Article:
Rebel, the show—just like the character—comes with plenty of baggage.
If you’re into fame and fortune, you know that building it is just half the battle. Keeping it—well, that’s something else. And Lucious Lyon has a lot to keep.
Lucious grew up on the streets. He was selling drugs by the time he turned 9, growing more violent by the day in the venomous world that surrounded him. Sure, he had some skills as a rapper, and he and his wife, Cookie, banked on his talents to rescue them. But they bankrolled their dreams with drug money, and their freelance pushing eventually got Cookie tossed into the slammer.
Life looks a lot different for Lucious a couple of decades later. He doesn’t spit into the mic much these days. Now he owns the guys who are spitting into the mic. He’s rolled his rhymes into a massive music conglomerate called Empire Records. He and his bank account look down from the mountaintop on everyone but Jay Z and Queen Bey. And he and Cookie—his recently un-incarcerated, force-of-nature wife—are looking to change that.
But uneasy is the head that wears the crown, and this king’s got a lot on his plate—along with, three—no, four sons who all want to eat from it.
Oldest son Andre inherited his pop’s business acumen. The well-dressed man couldn’t rap a fajita, but Jamal’s got a voice anyone this side of Bruno Mars would envy. And he clearly has some composing skills on his side, too. You’d think he would be the natural heir apparent—but a couple of issues work against him.
First, he’s gay, and that was a big issue between him and his pops for the first few seasons. Jamal and Lucious worked things out by Season 5—but Jamal can’t catch a break. See, the actor playing him—Justin Smollett—has been having some pretty scandalous legal problems of his own in the real world, and showrunners say he’ll be written out of the show altogether. Talk about a messy split.
Hakeem’s the baby of the family. He’s got the musical chops to carry on Lucious’ legacy—at least on the days he’s not too hung over—and he’s got the lifestyle down pat. But putting in the hard work needed to run a big company? Well, he’s about as motivated as a sun-loving basset hound with a bowl of drank nearby.
Then, of course, there’s Jeff, Lucious’s long-lost and illegitimate son, back either to make a place for himself at the family table or to knock out its legs. And truth be told, he’d probably prefer to do the latter. Not only did Jeff never know his father, but he barely knew his mother: She got addicted to the crack Lucious and Cookie sold her. Nothing’s stronger than blood, it seems—especially bad blood.
And Cookie? For years, all she wanted was to reign over the empire that she helped build with drug money and blood and family. But now, she’s reconsidering the cost of it all.
“We’ve done bad things, Lucious,” she says. “And it’s coming back to collect.”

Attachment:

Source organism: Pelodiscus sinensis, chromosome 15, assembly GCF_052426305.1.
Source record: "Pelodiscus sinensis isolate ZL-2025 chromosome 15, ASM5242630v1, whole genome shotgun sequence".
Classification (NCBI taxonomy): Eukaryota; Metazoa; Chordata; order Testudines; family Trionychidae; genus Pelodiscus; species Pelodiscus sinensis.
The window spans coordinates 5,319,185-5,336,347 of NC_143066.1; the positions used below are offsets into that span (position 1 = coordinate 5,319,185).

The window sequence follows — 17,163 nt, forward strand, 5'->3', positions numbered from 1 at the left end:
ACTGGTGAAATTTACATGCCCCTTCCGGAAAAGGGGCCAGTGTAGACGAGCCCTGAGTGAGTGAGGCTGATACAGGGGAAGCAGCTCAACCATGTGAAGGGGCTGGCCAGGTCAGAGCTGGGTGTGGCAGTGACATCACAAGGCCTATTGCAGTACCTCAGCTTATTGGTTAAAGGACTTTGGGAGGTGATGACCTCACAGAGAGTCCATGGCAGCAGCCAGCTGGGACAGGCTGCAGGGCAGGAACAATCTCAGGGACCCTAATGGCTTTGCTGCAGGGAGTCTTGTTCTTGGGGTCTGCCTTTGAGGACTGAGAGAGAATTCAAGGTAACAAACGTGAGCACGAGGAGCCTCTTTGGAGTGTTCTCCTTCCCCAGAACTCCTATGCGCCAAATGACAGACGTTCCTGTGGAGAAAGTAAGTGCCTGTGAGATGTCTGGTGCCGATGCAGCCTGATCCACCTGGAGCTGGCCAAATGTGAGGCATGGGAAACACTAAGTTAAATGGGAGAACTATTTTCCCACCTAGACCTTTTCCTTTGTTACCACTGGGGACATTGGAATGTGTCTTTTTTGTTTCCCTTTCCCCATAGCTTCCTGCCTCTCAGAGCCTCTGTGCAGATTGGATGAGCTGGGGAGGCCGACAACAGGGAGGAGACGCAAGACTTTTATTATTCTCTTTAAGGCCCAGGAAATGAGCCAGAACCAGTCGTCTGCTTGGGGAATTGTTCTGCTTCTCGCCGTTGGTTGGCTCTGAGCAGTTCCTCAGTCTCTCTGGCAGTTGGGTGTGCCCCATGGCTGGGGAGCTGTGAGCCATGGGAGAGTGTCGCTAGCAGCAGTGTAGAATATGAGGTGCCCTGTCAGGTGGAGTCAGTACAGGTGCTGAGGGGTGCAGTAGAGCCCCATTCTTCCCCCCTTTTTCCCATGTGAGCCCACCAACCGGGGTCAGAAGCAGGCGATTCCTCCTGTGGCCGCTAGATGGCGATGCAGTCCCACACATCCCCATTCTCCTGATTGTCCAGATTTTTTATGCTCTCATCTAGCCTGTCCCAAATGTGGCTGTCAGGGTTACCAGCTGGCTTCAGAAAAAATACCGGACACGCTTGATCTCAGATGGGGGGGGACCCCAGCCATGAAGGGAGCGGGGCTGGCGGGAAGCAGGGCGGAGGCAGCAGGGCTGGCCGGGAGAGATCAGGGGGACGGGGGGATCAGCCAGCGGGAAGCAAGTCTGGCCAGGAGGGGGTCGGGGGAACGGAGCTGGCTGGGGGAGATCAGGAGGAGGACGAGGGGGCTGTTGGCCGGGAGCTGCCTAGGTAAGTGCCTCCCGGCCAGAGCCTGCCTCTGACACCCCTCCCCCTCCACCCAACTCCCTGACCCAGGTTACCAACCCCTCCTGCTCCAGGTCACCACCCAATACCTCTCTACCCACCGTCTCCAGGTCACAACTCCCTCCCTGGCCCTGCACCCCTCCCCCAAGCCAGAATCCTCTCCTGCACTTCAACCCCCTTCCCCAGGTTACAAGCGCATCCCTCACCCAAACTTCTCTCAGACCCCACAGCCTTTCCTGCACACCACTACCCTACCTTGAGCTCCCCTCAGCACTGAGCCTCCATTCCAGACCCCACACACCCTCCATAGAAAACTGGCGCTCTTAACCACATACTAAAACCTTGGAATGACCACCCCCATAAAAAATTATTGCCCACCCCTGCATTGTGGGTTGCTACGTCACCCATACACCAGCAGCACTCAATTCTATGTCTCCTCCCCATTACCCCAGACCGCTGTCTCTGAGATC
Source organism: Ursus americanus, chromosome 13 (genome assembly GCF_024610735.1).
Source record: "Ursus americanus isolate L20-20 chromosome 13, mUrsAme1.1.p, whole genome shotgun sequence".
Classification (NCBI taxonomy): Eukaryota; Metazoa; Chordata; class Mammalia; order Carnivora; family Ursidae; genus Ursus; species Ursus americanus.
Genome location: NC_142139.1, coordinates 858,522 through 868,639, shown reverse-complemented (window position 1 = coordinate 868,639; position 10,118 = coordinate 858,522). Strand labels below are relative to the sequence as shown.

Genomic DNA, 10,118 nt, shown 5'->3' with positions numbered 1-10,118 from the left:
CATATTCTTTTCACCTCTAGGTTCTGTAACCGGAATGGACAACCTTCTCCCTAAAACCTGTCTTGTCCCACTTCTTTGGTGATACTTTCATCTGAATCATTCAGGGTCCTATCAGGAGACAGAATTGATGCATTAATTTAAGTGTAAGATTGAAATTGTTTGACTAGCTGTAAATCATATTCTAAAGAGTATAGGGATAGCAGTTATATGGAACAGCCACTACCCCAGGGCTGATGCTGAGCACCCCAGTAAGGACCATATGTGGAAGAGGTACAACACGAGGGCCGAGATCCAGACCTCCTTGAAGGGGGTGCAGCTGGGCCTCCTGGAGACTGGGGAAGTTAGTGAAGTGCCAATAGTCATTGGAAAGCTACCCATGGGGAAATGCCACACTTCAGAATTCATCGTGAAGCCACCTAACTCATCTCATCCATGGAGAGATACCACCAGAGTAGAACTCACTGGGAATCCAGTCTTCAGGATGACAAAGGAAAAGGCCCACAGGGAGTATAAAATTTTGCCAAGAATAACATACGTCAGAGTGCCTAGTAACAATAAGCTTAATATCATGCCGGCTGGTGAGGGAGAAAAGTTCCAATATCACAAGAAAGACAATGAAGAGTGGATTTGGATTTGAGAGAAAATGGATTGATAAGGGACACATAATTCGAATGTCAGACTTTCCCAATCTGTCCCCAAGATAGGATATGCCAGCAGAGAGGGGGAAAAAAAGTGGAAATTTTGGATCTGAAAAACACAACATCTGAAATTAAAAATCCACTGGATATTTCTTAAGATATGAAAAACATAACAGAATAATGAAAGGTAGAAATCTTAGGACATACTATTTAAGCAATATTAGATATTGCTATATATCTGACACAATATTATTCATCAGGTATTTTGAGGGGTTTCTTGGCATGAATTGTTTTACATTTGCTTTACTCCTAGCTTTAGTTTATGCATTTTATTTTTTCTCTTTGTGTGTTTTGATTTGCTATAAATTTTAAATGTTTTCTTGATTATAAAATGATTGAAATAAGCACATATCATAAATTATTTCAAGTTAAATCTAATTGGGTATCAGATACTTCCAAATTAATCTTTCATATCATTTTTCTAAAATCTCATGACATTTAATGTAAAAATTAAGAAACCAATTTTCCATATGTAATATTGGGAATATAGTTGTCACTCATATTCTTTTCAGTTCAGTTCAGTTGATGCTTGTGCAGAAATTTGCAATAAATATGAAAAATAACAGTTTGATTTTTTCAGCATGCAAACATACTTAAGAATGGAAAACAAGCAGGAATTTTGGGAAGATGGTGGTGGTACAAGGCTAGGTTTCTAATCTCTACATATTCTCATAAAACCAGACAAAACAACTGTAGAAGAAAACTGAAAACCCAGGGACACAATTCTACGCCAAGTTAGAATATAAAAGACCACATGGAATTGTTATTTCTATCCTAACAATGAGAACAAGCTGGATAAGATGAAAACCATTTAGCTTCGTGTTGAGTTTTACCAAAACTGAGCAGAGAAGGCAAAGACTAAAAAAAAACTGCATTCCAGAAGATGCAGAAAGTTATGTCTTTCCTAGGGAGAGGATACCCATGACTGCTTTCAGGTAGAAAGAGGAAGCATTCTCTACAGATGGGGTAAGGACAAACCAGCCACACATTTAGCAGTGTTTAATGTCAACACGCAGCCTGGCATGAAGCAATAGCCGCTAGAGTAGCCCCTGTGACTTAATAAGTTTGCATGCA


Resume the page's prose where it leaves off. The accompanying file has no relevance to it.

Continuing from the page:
Empire is a Dallas-like soap that boasts the superior acting talents of Oscar nominees Terrence Howard, Taraji P. Henson and Gabourey Sidibe. Created by Lee Daniels (director of The Butler) and Danny Strong (screenwriter for The Butler, as well as the final two Hunger Games movies), it has a plot pulled (in varying degrees) from Shakespeare’s King Lear and James Goldman’s The Lion in Winter. The vibe feels as lush and preening as a Kanye West track.
But Empire also asks viewers to drink down a tall glass of sex, language and violence. Those things aren’t as pronounced or as oppressive as they are on premium cable, of course, but there’s not much TV-PG here, either.
Jamal’s homosexuality has been a key plot point for much of the drama’s run, and the camera has never shied away from showing how—and with whom—he rolls in that area. That said, we’ll have to wait and see how the show handles Smollett’s departure and, consequently, the remaining characters’ future.
As for his heterosexual peers and their slinky conquests, sexy is as sexy does in the world of rap. There’s no doubt about the doing here. And while music has always been a cutthroat business, Lucious seems to take that more literally than most. He’s not above killing anyone who might threaten his empire.
Fox has ridden high on this buzzy, guilty pleasure of a show. And maybe bees are an apt analogy here. Because while Empire offers its share of honey, it has a serious sting, too.
The Lyons family grapples with the fallout from the Season 5 fall finale, in which Jeff Kingsley was revealed to be Lucious’ illegitimate son. Cookie, naturally, takes the news particularly hard. But when she visits Jeff’s mother—the woman’s body ravaged by the crack she and Lucious sold—she begins to wonder whether Empire shouldn’t remold itself into a force for greater good. Family members also learn that Jeff was behind the data-mining scandal plaguing the company, one in which he forged emails and leaked them to undermine Lucious.
Lucious, along with his oldest son, Andre, and Jamal’s gay husband-to-be, Kai, visit the guy who leaked the emails. Lucious and Andre hang the guy out of an upper-story window to get him to talk. Kai’s none too pleased with this interaction, and later begs Jamal (again) to severe ties with his family and run off to London. “I’m a Lyon,” Jamal says, taking off his engagement ring, “and I’m done apologizing for that.” (The two hold hands a couple of times during the episode.)